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13.3: Proteoglycans

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    The protein component of proteoglycans are not as large as fibrillar collagens in general, but they often ll a massive volume because of heavy glycosylation. The sugars, many of which are sulfated or carboxylated, are hygroscopic to begin with, but being negatively charged, attract positive ions, which in turn brings in more water. Sugars attached to the core proteins are usually repeating disaccharide units such as chondroitin (d-Glucuronic acid and GalNAc), chondroitin sulfate, heparin (d-Glucuronic acid and GlcNAc by α/β1-4 bond), heparan sulfate, keratan sulfate (Galactose and GlcNAc), or hyaluronan (also called hyaluronic acid, composed of d-Glucuronic acid linked by β1-3 bond to GlcNAc).

    Heparin, a hypersulfated form of heparan sulfate, is also used medically as an anticlotting drug. It does so not by preventing clots directly, but by activating antithrombin III, which inhibits clotting.

    As with all glycoproteins, assembly of the GAGs occurs in the Golgi, but beyond that, mechanisms for control of the extent and length of the disaccharide polymer addition is unknown. Unlike collagens and most other ECM components, proteoglycans can either be secreted or membrane bound. In fact, of the membrane bound proteoglycans, some are actually transmembrane proteins (these are designated syndecans), while other are bound to the cell surface via glycosylphosphatidylinositol (GPI) anchor (glypicans). In addition to these three basic varieties of core proteins, proteoglycans exhibit extraordinary diversity in glycosylation, ranging from the addition of only a few sugars, to well over a hundred. Interestingly, the core protein for chondroitin sulfate proteoglycans in basal lamina of muscle can be a collagen (Type XV)!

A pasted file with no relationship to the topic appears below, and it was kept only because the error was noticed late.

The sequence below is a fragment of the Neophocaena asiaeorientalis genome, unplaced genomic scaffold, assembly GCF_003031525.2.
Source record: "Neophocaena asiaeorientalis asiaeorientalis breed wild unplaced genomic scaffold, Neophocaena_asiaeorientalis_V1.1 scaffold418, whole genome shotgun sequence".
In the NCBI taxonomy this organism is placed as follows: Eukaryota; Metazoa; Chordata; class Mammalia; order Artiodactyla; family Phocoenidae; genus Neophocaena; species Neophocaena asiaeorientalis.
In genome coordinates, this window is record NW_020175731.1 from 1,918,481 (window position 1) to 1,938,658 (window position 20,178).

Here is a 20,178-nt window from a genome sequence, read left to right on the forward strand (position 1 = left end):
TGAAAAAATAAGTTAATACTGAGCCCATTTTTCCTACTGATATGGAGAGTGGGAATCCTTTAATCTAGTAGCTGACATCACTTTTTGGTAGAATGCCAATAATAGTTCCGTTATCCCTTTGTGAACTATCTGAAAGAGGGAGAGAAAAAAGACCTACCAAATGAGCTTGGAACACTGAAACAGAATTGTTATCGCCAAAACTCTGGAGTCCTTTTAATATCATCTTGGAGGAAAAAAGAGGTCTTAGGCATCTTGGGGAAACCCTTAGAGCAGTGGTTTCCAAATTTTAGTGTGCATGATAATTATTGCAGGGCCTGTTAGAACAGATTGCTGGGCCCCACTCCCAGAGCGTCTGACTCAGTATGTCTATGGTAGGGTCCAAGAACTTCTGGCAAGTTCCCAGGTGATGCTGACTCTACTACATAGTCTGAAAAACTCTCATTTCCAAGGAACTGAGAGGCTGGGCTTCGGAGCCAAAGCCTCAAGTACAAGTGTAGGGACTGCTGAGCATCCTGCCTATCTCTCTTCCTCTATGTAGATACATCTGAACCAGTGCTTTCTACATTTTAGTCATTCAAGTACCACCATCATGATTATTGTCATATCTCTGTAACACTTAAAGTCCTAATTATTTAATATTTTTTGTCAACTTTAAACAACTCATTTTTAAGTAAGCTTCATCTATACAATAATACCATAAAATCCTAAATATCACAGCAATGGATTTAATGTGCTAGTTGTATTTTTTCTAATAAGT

Figure \(\PageIndex{4}\). Proteoglycans are composed of multiple glycosaminoglycans attached to a core protein. These core proteins are sometimes attached to a hyaluronic acid molecule. Negatively charged sugars, like chondroitin sulfate or heparan sulfate, are depicted in yellow. They attract positive ions and water, forming a hydration shell around the proteoglycan. This Figure depicts aggrecan, a cartilaginous aggregate of proteoglycans assembled on a hyaluronic acid core.

    One of the paradoxes of proteoglycans is that they can function either as a substrate for cells to attach to, or due to the hydration shell, they can be very effective barriers to other cells as well. This is useful during development when there is a great deal of cell migration, and there needs to be ways to segregate cells both by attracting them and repelling them. Unfortunately, this can have deleterious consequences in some situations. For example, when the brain or spinal cord is injured, a glial scar is formed, and that scar contains a chondroitin sulfate proteoglycan. Unfortunately, this proteoglycan is an inhibitor of neural growth, which contributes to the prevention of neural regeneration, and for the unlucky patient, likely paralysis or worse depending on location and severity of the lesion.

    On the other hand, there is also evidence (Rolls et al, PLoS Med. 5: e171, 2008) that the CSPG may be needed to activate microglia and macrophages to promote healing.

    This page titled 13.3: Proteoglycans is shared under a CC BY-NC-SA 3.0 license and was authored, remixed, and/or curated by E. V. Wong via source content that was edited to the style and standards of the LibreTexts platform; a detailed edit history is available upon request.